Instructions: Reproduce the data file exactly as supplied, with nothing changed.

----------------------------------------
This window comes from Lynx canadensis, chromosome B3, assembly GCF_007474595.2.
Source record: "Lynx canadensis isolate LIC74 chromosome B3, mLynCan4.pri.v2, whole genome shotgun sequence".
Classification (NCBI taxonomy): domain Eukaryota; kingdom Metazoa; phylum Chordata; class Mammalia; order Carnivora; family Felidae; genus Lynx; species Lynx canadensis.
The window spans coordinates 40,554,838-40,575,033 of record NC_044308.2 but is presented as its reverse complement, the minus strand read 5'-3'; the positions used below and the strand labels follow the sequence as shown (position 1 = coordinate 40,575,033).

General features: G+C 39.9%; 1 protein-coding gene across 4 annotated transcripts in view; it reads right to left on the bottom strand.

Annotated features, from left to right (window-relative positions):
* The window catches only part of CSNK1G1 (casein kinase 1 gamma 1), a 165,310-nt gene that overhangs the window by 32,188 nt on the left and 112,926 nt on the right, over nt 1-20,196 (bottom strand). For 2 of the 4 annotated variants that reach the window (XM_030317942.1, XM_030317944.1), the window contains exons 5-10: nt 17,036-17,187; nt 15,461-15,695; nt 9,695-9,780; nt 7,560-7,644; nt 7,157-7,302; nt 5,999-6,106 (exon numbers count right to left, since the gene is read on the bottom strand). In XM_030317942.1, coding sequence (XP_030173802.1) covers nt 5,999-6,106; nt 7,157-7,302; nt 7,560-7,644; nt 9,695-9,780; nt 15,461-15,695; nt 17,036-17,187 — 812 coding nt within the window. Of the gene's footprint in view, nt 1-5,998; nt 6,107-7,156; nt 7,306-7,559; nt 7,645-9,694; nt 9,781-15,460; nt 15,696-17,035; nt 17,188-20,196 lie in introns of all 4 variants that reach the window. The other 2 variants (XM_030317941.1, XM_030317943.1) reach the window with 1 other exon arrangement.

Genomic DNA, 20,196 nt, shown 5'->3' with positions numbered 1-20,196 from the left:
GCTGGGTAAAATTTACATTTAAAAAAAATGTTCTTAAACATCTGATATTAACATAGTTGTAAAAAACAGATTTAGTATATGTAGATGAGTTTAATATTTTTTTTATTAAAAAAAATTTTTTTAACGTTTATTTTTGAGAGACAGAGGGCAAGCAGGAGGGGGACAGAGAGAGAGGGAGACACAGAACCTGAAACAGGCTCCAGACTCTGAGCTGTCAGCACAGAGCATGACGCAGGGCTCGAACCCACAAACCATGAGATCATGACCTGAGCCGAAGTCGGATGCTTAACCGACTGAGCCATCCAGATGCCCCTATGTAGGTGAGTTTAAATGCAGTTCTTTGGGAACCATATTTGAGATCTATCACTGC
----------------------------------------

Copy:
This window comes from Lynx canadensis, chromosome B3, assembly GCF_007474595.2.
Source record: "Lynx canadensis isolate LIC74 chromosome B3, mLynCan4.pri.v2, whole genome shotgun sequence".
Classification (NCBI taxonomy): domain Eukaryota; kingdom Metazoa; phylum Chordata; class Mammalia; order Carnivora; family Felidae; genus Lynx; species Lynx canadensis.
The window spans coordinates 40,554,838-40,575,033 of record NC_044308.2 but is presented as its reverse complement, the minus strand read 5'-3'; the positions used below and the strand labels follow the sequence as shown (position 1 = coordinate 40,575,033).

General features: G+C 39.9%; 1 protein-coding gene across 4 annotated transcripts in view; it reads right to left on the bottom strand.

Annotated features, from left to right (window-relative positions):
* The window catches only part of CSNK1G1 (casein kinase 1 gamma 1), a 165,310-nt gene that overhangs the window by 32,188 nt on the left and 112,926 nt on the right, over nt 1-20,196 (bottom strand). For 2 of the 4 annotated variants that reach the window (XM_030317942.1, XM_030317944.1), the window contains exons 5-10: nt 17,036-17,187; nt 15,461-15,695; nt 9,695-9,780; nt 7,560-7,644; nt 7,157-7,302; nt 5,999-6,106 (exon numbers count right to left, since the gene is read on the bottom strand). In XM_030317942.1, coding sequence (XP_030173802.1) covers nt 5,999-6,106; nt 7,157-7,302; nt 7,560-7,644; nt 9,695-9,780; nt 15,461-15,695; nt 17,036-17,187 — 812 coding nt within the window. Of the gene's footprint in view, nt 1-5,998; nt 6,107-7,156; nt 7,306-7,559; nt 7,645-9,694; nt 9,781-15,460; nt 15,696-17,035; nt 17,188-20,196 lie in introns of all 4 variants that reach the window. The other 2 variants (XM_030317941.1, XM_030317943.1) reach the window with 1 other exon arrangement.

Genomic DNA, 20,196 nt, shown 5'->3' with positions numbered 1-20,196 from the left:
GCTGGGTAAAATTTACATTTAAAAAAAATGTTCTTAAACATCTGATATTAACATAGTTGTAAAAAACAGATTTAGTATATGTAGATGAGTTTAATATTTTTTTTATTAAAAAAAATTTTTTTAACGTTTATTTTTGAGAGACAGAGGGCAAGCAGGAGGGGGACAGAGAGAGAGGGAGACACAGAACCTGAAACAGGCTCCAGACTCTGAGCTGTCAGCACAGAGCATGACGCAGGGCTCGAACCCACAAACCATGAGATCATGACCTGAGCCGAAGTCGGATGCTTAACCGACTGAGCCATCCAGATGCCCCTATGTAGGTGAGTTTAAATGCAGTTCTTTGGGAACCATATTTGAGATCTATCACTGC